Greenpeace barred from Indonesia

In Asia, Governments & Politics, News Headlines, Protests & Campaigns

Global environmental pressure group Greenpeace said Thursday its Rainbow Warrior flagship had been denied access to Indonesian waters to load supplies.

The ship, which is on a two-and-a-half month voyage across Southeast Asia to promote awareness of climate change, had been due to enter Indonesia on Wednesday last week and stay for around a month, but was turned away.

“Our supplies have been running out. We tried since yesterday. We need to get a quick response, otherwise we’ll leave immediately to a nearest country,” Greenpeace’s Nur Hidayati said, adding that the vessel is in international waters northeast of the nation’s capital, Jakarta.

“We really regretted the decision. This is not a warship. We actually want to support Indonesia’s President Susilo Bambang Yudhoyono’s commitment to protect the environment,” she added.

Yudhoyono has promised to cut Indonesia’s emissions of climate-heating gases by 26 percent by 2020 and by 41 percent with international assistance.

Indonesia is considered the world’s third-biggest emitter of greenhouse gases, mainly through deforestation, much of which is carried out illegally with the alleged complicity of officials and security forces.

Indonesian foreign ministry spokesman Teuku Faizasyah told AFP the ship needed an entry permit even to load logistic supplies, adding that it had been barred due to a lack of clarity over its planned activities.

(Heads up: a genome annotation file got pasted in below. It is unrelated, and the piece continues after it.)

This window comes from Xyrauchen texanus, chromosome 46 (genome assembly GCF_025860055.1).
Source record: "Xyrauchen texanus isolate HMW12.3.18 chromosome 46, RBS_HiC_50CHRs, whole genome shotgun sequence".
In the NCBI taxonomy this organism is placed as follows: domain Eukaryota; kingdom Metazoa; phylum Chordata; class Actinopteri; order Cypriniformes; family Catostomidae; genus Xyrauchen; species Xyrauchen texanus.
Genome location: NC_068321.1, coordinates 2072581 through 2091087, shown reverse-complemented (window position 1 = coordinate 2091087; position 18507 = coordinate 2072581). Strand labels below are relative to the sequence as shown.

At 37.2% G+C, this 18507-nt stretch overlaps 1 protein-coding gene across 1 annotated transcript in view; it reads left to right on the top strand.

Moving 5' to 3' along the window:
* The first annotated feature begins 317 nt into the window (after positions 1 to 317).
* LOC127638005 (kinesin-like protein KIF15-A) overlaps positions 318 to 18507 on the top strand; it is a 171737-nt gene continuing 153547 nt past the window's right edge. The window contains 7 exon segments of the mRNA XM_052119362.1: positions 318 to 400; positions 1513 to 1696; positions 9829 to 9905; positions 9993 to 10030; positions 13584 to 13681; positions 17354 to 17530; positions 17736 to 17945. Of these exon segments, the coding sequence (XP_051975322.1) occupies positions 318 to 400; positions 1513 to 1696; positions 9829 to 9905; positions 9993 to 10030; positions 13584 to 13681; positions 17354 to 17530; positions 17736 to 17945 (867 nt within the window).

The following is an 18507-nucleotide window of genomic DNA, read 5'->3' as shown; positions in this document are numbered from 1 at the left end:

“They did not give us clear explanation of what they want to do during their presence here. That’s the reason why they cannot get an entry permit,” he said adding that several ministries, including the country’s military, were involved in the decision.

Greenpeace has previously criticised Indonesia for the massive destruction of its forests to make way for palm oil and acacia plantations.

The original Rainbow Warrior was sunk by French agents in a bomb attack in Auckland, New Zealand, in 1985, where it was undergoing a refit amid an ongoing anti-nuclear campaign in the Pacific.

Greenpeace is expected to unveil the third incarnation of the ship next year.

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